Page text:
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Our guide to illegal interview questions

posted by Christinap 13/08/2019 0 comments

We know that an interview can be a daunting task, no matter how well prepared a candidate is. But did you know that there are some questions that a prospective employer can’t ask in an interview? Generally, questions that seek information beyond what is relevant to the role are not acceptable and employers are also not allowed to ask candidates to provide information about their age, gender, ethnicity or sexuality.

It is also unlawful to discriminate against or refuse to employ a prospective employee on the basis of their physical or mental disability, marital status, family or carer’s responsibilities, pregnancy, religion, political opinion, national extraction or social origin.  But it is important to note that there are limited occasions when discrimination may be allowed if it relates to the requirements of the position.

In addition, different treatment is sometimes legal (and necessary) to enable a particular group of people to achieve equality with others, including gender quotas in the workplace and measures to reduce the discrimination or under-representation of specific ethnic or cultural groups.

However, it is unlawful for employers to discriminate against candidates on the basis of the attributes outlined above, and if they do, candidates may be able to take legal action against the company. We’ve highlighted 4 questions below that are illegal or potentially discriminatory and suggestions for what you can be asked instead:

1. How old are you?

Unless your age directly relates to the job requirements (such as requiring proof of age to work in a licensed venue or proof of license to drive a delivery van). However because these documents contain information regarding the employee’s age and other protected attributes, such a request may be discriminatory. An employer should ask for this information/documents after an offer of employment has been made (or make any offer contingent on the documents being provided).

2. How do you juggle work and looking after your children?

This may suggest that a candidate’s family responsibilities are relevant to the decision to employ them. The family status of a prospective employee should never be used to discriminate against them. A better question would be to ask if the candidate is able to commit to working the following hours, etc.

3. Are you currently working?

Again, it is illegal to discriminate against a candidate because they are employed, unemployed, or on benefits. However, sometimes this question could be a legitimate way to determine when an employee would be able to start in the role. In this case, it would be better framed as “what date are you able to start”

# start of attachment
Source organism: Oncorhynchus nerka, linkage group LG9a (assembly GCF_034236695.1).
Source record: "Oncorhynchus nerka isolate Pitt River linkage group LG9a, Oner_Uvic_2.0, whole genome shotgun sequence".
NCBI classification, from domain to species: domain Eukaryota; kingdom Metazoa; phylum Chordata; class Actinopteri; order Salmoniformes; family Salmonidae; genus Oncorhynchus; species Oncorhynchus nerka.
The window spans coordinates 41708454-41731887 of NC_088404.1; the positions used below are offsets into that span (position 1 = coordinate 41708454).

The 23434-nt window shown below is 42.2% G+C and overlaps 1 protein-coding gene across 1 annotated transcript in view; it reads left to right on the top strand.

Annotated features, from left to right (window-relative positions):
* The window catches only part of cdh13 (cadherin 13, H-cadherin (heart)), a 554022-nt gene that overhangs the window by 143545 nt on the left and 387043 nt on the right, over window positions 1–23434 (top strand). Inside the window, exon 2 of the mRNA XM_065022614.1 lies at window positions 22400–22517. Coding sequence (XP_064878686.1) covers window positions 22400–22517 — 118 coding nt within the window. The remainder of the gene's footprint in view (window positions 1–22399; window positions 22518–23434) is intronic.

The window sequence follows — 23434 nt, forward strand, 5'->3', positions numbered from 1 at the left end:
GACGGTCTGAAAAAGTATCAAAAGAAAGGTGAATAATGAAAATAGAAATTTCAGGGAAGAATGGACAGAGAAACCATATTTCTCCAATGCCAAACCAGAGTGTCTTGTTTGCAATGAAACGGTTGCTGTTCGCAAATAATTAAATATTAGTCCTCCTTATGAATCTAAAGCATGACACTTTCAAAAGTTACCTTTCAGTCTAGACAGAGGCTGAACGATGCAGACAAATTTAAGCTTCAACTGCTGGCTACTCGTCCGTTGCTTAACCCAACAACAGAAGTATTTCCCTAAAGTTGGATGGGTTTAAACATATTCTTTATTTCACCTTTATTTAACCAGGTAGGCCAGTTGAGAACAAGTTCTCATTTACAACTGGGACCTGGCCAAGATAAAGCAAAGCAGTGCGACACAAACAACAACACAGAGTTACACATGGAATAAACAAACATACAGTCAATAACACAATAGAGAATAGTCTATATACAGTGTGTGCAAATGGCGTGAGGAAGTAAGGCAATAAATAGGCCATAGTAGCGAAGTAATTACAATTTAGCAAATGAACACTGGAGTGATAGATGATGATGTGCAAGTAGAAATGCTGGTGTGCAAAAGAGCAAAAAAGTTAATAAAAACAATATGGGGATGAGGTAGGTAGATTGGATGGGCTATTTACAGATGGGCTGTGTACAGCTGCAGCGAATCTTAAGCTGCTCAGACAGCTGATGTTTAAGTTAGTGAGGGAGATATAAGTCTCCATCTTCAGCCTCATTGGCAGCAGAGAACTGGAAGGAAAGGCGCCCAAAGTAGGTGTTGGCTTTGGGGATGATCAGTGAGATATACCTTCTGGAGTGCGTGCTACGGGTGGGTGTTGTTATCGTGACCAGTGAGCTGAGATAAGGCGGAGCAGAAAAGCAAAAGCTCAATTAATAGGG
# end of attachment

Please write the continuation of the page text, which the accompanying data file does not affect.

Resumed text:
4. Have you had any past injuries/illnesses?

This question relates to a protected attribute (disability) so is also unlawful. Depending on the circumstances, however, this question could be relevant if it is specifically aimed at asking about an illness or injury that would directly relate to the ability to perform the inherent requirements of the role. This question could be better framed as “is there any reason you might not be able to complete the duties required for this role?”

For more information or if you have any questions, don’t hesitate to contact us on 03 9500 2797 for a confidential chat.


5 signs you may not be as good at your job as you think

posted by Christinap 11/09/2018 0 comments

If you’ve ever felt stuck in your job, or been passed up for a promotion that you think should have gotten, it might be a sign that you’re not as good at your job as you think you are. Learn how to tell if you’re unknowingly sabotaging your advancement at work.

1. You do the bare minimum

If you think doing what is asked of you is enough to get you recognition and promotions, think again. You’ll have to go above and beyond, constantly acquire new skills while on the job, come up with innovative ideas, lead high-visibility projects, and advocate for yourself to ensure that your manager, team, and others know you are making these moves.

2. You don’t achieve your goals

Goals at work can come from management or be self-imposed – if you’re not getting close to reaching those milestones, it’s a sign that you need to step up your game. If you’re not delivering on your projects and priorities, you may need to think about stepping up your game.

3. You need constant direction

If your boss is constantly telling you how to do things that are central to your role, it’s a subtle sign that you’re not doing as well as you think you are.

4. You feel defensive

There is always room to grow and develop, so if you get defensive when given constructive criticism, rather than implementing it, you’re already not doing your job well. Try not to ignore feedback, or you’ll find yourself stuck.

5. You’re uninterested

Ultimately, your job should play to your strengths. If you have no real interest in the field or industry you’re in it will reflect in the amount of effort you put into your job.

If you’re looking for a new dream career, get in touch with with us today on 9500 2797 or email And don’t forget to sign up for job alerts and get your dream job now!


Download your free Recruitment Toolkit

posted by Emma 02/09/2016 0 comments

Starting the recruitment process can be a daunting task.

We’ve pulled together a few key foundation pieces for you to help get you started:

  • Our recruitment approach
  • Guide to interviewing
  • Position Description example
  • 2016 Salary guide

We hope you find the pack useful. If you would like to chat more about your recruitment needs please contact us on 03 9500 2797 or email for a no obligation discussion.

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